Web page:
Newspaper of New National Era, March 27, 1873, Page 2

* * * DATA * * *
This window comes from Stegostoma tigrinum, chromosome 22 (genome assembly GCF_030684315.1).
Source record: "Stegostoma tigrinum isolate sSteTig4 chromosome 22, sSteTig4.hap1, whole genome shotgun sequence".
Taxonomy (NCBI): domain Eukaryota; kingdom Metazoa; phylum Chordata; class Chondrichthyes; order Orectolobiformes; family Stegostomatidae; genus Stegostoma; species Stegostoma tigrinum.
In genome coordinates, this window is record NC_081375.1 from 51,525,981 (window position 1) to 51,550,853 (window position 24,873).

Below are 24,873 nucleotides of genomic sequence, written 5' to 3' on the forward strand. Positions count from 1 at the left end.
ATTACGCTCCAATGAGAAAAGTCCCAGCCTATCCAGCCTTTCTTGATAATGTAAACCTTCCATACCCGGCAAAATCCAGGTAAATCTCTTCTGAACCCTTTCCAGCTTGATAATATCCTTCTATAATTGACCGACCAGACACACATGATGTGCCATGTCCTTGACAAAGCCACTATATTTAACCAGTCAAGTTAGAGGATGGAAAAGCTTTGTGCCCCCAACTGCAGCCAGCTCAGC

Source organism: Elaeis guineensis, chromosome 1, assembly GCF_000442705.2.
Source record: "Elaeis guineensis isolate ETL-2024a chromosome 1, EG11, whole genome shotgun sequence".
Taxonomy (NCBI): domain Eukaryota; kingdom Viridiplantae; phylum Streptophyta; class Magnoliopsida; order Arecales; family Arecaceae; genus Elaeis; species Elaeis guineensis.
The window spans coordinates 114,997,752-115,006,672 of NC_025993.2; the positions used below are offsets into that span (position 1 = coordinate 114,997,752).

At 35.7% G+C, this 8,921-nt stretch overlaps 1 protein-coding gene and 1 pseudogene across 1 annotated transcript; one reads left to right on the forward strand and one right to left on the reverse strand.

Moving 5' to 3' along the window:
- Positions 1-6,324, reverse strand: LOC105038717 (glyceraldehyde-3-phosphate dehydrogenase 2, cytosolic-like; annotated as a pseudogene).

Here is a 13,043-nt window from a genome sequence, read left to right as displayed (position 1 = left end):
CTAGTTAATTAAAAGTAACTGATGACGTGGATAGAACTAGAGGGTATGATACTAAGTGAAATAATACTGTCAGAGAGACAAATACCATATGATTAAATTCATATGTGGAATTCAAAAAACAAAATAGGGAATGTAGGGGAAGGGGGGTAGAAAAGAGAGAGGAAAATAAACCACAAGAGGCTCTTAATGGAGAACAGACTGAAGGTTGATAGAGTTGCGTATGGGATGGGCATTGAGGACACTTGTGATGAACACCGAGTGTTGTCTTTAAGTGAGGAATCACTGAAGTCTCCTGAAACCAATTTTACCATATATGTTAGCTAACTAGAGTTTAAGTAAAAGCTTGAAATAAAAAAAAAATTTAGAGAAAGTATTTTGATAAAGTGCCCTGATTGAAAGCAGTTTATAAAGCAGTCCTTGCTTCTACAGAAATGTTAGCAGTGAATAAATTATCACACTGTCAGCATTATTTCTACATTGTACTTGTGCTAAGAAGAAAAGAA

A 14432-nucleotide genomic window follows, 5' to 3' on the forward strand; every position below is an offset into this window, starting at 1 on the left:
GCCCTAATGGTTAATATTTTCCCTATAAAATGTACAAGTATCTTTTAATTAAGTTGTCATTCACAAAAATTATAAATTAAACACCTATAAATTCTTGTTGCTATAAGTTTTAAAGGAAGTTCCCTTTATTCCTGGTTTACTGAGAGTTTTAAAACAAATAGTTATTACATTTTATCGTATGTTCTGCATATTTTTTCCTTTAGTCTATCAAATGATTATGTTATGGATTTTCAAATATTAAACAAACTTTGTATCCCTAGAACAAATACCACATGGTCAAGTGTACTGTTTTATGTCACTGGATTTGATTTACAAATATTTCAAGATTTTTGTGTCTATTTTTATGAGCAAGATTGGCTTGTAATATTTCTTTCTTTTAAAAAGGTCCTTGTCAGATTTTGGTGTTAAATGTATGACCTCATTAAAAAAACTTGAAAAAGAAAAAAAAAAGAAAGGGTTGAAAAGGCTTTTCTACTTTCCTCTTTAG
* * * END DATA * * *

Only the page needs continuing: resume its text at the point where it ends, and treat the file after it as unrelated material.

Newspaper of New National Era dated March 27, 1873 Page 2